Jessica Handler grew up in Morningside in the 1960s as one of three daughters of a progressive Jewish family. By the time she was nine, one of her sisters had been diagnosed with a rare blood disease that would kill her at a young age and the other had died from Leukemia. From this unimaginable family tragedy, Handler emerged and now shares her stirring story in Invisible Sisters, a memoir published by Public Affairs Books.
Based on a Pushcart Prize-nominated essay, this clear-eyed, candid work portrays the immense emotional toll that two daughters' illnesses take on a family living in Atlanta.
The family's move to Atlanta in 1965 allowed the father to support labor unions, and Handler, as the oldest, was alerted to the importance of demonstrations and even taken to the funeral of Martin Luther King. However, with Susie's diagnosis (compounding the worry over Sarah's chronic sickliness), the parents "began the slow and terrible turning away from one another that erodes families facing the death of a child."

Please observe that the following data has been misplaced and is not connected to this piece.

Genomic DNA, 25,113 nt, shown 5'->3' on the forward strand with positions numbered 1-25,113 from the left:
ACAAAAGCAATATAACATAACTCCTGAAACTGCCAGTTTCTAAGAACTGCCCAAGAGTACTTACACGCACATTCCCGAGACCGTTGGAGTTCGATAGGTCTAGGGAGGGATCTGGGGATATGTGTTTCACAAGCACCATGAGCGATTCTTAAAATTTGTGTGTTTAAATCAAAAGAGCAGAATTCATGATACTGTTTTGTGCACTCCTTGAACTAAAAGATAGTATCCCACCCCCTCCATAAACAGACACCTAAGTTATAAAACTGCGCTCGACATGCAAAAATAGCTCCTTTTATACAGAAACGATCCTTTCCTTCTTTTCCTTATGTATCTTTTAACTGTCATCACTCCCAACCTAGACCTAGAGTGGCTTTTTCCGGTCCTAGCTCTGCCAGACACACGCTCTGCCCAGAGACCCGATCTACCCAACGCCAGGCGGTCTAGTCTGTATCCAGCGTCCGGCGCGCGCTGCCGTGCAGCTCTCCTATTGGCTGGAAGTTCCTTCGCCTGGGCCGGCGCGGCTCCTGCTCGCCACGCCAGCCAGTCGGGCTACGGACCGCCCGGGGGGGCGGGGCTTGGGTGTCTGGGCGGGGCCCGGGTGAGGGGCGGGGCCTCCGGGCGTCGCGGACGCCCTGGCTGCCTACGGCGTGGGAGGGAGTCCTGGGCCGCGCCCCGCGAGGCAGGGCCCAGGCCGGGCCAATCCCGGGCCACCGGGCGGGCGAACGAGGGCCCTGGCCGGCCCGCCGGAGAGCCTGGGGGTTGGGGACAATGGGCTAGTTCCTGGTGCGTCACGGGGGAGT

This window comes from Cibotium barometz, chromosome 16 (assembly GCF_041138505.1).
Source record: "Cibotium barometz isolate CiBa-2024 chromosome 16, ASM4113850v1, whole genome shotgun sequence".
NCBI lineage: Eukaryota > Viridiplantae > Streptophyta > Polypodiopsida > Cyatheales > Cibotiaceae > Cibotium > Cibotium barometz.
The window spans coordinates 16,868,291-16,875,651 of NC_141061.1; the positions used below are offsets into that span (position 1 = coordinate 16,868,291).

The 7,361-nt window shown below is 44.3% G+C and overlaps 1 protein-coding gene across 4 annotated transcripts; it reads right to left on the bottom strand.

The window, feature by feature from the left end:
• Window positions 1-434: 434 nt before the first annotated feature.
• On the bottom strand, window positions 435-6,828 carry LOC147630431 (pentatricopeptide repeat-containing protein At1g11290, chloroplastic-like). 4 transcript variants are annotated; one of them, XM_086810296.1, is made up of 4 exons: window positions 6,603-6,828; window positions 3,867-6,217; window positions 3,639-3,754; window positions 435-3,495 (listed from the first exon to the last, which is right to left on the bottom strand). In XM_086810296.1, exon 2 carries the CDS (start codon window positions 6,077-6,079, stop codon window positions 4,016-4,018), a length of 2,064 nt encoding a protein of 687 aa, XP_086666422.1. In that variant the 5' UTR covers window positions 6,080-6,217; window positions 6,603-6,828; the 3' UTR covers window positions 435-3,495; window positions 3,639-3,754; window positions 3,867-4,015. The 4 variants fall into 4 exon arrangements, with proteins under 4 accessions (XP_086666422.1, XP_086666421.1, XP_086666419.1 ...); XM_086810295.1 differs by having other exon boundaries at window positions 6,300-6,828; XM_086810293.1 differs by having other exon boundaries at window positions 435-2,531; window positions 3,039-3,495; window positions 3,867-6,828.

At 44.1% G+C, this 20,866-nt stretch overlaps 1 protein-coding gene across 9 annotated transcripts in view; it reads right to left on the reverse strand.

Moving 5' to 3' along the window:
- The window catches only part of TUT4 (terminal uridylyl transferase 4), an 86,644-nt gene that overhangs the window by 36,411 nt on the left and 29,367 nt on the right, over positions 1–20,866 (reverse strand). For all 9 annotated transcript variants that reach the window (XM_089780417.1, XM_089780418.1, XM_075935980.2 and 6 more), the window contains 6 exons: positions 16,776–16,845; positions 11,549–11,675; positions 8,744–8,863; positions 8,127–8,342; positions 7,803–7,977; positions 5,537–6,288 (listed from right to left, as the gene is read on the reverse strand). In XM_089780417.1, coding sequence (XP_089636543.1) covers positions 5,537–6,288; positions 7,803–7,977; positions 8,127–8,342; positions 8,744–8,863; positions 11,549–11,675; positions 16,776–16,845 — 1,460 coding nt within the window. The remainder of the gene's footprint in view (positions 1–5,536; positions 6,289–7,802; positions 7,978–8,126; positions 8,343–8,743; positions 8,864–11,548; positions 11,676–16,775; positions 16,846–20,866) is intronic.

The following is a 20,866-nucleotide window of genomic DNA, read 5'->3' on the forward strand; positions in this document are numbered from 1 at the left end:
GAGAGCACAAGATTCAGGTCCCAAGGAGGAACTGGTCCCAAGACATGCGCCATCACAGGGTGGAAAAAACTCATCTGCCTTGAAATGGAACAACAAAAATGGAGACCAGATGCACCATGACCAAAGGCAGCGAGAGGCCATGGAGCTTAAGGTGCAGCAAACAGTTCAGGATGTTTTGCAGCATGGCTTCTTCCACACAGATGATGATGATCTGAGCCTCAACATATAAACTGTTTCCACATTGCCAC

Atlanta Magazine's Teresa Weaver compares the book's "lyrical elegance and cool remove" to Joan Didion's The Year of Magical Thinking-- "the highest praise possible for any memoir of loss."
As if that wasn't enough, Jessica also had a recent article in Newsweek: "I Won't Roll the Biological Dice."
I had the great honor of being one of Jessica's readers as she struggled through writing this epic and moving story. It's personal and scary and Jessica and I enjoyed lots of lunches out as she worked through the angst of its creation. However, it's all paying off now and I am so happy for her. Critical response has been incredible as well as the attention she and the book are receiving. Of course, this is no surprise to me as I've been a fan for a long time now.
CONGRATULATIONS JESSICA - well earned, my dear!!!